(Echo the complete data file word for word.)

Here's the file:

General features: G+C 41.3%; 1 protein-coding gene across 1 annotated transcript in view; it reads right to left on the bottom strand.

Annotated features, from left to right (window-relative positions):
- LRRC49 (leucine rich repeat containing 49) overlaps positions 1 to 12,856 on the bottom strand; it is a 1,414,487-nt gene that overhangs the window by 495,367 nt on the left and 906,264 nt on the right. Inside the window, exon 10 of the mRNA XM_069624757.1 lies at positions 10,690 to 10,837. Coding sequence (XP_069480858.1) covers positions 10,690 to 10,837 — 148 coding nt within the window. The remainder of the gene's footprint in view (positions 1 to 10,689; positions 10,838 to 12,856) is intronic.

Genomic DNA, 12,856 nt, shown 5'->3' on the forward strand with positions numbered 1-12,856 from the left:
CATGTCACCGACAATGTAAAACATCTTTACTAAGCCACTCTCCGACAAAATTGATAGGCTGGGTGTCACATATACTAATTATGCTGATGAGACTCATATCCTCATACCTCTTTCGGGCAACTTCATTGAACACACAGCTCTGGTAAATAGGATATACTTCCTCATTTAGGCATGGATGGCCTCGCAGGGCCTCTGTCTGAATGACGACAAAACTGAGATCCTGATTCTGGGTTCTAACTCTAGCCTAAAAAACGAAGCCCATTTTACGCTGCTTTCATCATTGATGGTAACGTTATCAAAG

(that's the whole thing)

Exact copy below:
General features: G+C 41.3%; 1 protein-coding gene across 1 annotated transcript in view; it reads right to left on the bottom strand.

Annotated features, from left to right (window-relative positions):
- LRRC49 (leucine rich repeat containing 49) overlaps positions 1 to 12,856 on the bottom strand; it is a 1,414,487-nt gene that overhangs the window by 495,367 nt on the left and 906,264 nt on the right. Inside the window, exon 10 of the mRNA XM_069624757.1 lies at positions 10,690 to 10,837. Coding sequence (XP_069480858.1) covers positions 10,690 to 10,837 — 148 coding nt within the window. The remainder of the gene's footprint in view (positions 1 to 10,689; positions 10,838 to 12,856) is intronic.

Genomic DNA, 12,856 nt, shown 5'->3' on the forward strand with positions numbered 1-12,856 from the left:
CATGTCACCGACAATGTAAAACATCTTTACTAAGCCACTCTCCGACAAAATTGATAGGCTGGGTGTCACATATACTAATTATGCTGATGAGACTCATATCCTCATACCTCTTTCGGGCAACTTCATTGAACACACAGCTCTGGTAAATAGGATATACTTCCTCATTTAGGCATGGATGGCCTCGCAGGGCCTCTGTCTGAATGACGACAAAACTGAGATCCTGATTCTGGGTTCTAACTCTAGCCTAAAAAACGAAGCCCATTTTACGCTGCTTTCATCATTGATGGTAACGTTATCAAAG